Chocolate is the only ingredient that is its very own food group.

Well not really—but it seems as if it should be. Powerfully comforting, creamy, delicious—many people eat chocolate at least several times a week.

Which begs the question…

Is Chocolate Good for You?

The answer is both yes and no.

Chocolate has been used for centuries to treat bronchitis, sexual malaise, fatigue, hangovers, anemia, depression, memory loss, high blood pressure, poor eyesight, and more. It also helps release that feel-good neurotransmitter—serotonin—in the brain.

 

But eat the wrong kind and you’ll get loads of sugar, calories, and junky ingredients.

How to Eat it Responsibly

Chocolate begins life as raw cacao (pronounced kah-kow) beans. Loaded with antioxidants, minerals, vitamins, and plant phenols, cacao is a powerful superfood. The more processed cacao becomes, however—think commercially produced candy bars—the fewer healthy components remain.

So how to get the most out of your chocolate fix?

  • Don’t be afraid of the dark. The darker the chocolate, the more beneficial cacao it contains.
  • Know your percentages: the number on dark chocolate packaging refers to the percentage of cacao bean in chocolate. For maximum health benefit, look for dark chocolate that has 75% to 85% cacao.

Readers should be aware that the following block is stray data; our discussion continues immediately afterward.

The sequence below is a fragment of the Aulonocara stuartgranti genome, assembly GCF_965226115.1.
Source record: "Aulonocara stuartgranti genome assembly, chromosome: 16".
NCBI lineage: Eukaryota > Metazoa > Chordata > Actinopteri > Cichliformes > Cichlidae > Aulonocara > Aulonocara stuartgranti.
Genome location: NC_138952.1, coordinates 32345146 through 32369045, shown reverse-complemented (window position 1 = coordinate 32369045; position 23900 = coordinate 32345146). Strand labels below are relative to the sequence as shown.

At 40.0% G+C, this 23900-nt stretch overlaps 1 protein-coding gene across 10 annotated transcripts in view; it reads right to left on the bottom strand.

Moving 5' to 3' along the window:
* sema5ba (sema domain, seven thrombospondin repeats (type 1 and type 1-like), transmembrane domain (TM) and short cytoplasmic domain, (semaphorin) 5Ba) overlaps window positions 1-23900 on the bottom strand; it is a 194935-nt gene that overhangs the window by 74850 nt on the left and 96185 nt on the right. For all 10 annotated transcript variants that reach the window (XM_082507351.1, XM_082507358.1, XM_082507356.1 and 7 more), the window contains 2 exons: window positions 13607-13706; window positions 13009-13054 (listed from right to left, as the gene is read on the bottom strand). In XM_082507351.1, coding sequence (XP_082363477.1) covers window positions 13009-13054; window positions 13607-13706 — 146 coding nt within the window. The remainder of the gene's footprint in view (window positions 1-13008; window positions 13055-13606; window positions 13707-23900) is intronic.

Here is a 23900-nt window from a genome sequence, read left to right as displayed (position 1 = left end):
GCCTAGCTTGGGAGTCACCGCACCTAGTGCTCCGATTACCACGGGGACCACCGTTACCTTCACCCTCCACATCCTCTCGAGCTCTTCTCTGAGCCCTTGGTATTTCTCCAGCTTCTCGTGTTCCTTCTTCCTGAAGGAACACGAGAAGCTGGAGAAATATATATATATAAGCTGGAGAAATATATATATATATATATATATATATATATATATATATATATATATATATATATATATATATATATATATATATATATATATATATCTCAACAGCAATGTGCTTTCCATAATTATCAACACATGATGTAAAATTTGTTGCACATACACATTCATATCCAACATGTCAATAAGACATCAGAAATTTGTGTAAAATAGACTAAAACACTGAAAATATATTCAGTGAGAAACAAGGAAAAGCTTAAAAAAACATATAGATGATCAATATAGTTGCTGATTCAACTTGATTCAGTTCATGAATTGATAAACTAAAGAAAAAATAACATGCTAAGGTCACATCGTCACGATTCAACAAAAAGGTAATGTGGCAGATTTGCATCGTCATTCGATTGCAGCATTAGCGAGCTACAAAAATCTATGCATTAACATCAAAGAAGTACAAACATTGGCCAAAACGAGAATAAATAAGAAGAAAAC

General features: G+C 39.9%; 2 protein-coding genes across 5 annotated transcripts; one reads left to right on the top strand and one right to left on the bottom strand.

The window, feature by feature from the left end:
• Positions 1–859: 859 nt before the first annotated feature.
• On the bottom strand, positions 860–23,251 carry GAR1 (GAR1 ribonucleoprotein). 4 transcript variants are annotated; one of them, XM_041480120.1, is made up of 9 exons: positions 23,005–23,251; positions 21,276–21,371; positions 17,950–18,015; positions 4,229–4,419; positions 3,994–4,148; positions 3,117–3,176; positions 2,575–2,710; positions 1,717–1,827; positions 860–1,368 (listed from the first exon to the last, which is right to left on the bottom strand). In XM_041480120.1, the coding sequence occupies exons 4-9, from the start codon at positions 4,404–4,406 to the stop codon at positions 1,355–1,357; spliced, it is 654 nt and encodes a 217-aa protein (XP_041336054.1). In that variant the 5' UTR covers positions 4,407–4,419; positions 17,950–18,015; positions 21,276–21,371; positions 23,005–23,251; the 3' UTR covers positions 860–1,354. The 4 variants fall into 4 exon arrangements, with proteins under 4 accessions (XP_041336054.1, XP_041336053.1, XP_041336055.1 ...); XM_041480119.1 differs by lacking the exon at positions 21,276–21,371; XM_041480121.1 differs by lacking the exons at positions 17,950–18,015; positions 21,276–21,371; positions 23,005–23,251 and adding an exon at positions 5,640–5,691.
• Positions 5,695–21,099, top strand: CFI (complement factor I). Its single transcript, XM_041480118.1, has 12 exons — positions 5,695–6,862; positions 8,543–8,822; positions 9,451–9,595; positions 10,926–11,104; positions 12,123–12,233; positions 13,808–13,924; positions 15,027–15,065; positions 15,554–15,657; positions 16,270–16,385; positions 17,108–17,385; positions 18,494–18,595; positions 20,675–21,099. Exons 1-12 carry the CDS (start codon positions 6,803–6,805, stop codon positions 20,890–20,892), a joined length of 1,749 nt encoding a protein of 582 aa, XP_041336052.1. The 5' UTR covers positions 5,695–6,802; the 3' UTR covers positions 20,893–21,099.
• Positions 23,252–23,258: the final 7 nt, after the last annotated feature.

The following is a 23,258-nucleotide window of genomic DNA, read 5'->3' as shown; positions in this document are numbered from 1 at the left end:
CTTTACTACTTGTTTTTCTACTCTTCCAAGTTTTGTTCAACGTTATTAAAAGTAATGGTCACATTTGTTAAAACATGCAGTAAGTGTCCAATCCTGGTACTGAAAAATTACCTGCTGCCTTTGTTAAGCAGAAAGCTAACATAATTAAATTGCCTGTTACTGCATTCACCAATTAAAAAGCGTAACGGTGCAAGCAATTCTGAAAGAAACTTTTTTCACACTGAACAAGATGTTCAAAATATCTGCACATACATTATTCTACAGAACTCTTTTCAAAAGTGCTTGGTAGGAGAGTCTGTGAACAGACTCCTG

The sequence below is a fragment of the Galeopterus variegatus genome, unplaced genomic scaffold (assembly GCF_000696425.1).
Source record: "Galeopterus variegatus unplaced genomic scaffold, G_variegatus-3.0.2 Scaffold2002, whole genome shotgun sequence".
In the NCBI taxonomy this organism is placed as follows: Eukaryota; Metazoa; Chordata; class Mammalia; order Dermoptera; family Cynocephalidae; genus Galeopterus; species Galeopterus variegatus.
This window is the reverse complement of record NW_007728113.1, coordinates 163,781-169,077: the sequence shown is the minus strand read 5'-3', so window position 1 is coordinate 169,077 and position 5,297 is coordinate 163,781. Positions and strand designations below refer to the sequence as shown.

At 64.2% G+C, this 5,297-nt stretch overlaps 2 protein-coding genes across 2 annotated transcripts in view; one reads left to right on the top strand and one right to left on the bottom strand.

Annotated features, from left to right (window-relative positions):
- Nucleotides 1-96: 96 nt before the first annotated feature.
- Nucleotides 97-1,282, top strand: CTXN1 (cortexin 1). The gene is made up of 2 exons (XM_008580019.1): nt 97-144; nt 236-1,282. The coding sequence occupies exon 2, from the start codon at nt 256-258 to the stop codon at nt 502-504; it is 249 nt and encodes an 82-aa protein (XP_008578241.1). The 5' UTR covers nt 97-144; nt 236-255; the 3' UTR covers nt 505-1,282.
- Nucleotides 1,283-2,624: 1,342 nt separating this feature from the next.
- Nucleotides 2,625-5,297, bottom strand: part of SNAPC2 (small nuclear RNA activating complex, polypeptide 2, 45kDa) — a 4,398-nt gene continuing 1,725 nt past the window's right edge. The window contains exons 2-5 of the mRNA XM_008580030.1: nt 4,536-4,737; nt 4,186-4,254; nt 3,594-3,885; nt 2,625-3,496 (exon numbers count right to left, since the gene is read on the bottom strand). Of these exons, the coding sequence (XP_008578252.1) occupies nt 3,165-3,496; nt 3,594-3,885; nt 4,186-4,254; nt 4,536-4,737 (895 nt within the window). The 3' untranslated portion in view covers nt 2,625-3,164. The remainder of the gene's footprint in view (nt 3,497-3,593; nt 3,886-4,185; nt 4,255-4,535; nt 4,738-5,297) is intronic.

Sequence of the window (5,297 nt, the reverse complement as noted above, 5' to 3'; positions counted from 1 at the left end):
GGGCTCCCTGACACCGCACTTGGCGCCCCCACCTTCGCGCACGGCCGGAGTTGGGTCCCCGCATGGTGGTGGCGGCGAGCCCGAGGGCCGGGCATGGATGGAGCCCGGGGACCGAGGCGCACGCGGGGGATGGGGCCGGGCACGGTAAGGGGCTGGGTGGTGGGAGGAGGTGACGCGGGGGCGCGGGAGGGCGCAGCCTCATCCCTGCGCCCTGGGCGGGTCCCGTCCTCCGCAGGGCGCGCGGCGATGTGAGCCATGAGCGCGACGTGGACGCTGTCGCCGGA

• Go raw—or as unprocessed as possible.

Looking for more fun ways to enjoy your favorite food? You’ll love this dark chocolate treat. Invite some friends over and make a batch!

Chef Karolina's Raw Chocolate Truffles

A rich decadent treat for the chocolate lover.  I swapped the maple syrup for agave syrup and they still tasted delicious.  I rolled a few in sunflower seeds and enjoyed the crunch!

  • 1 cup raw cacao poweder
  • 1 cup cashews (or macadamia nuts)
  • 1/2 cup maple syrup
  • water (to mix)
  1. Mix cashews in a food processor until a powder; adding enough water to create a thick paste

  2. Add maple syrup to cashews and pulse to process

  3. Add cacao powder and pulse to process

  4. Refrigerate for four hours or overnight for best results

  5. Form teaspoon-sized balls of dough.  Coat balls in your chosen roll-in ingredients, such as shredded coconut, chopped nuts, cacao nibs, raw sugar, ginger, etc.

I used agave syrup; which reduces the sugar by 1gm per truffle.  The truffles are lightly sweet with a rich creamy texture.   I rolled half of the truffles in sunflower seeds for a crunchy texture, and the other half in organic, unsweetened coconut flakes.

Enjoy! – Michele

GET EVEN HEALTHIER!

Are you curious about how to choose chocolate—and other delicious superfoods—to keep you healthy (and your taste buds happy)? Let’s talk! Schedule a complimentary health coaching consultation with me today—or pass this offer on to someone you care about!

ABOUT ME

I received my training from the Institute for Integrative Nutrition, where I learned about more than one hundred dietary theories and studied a variety of practical lifestyle coaching methods. Drawing on this knowledge, I will help you create a completely personalized “roadmap to health” that suits your unique body, lifestyle, preferences, and goals.

 

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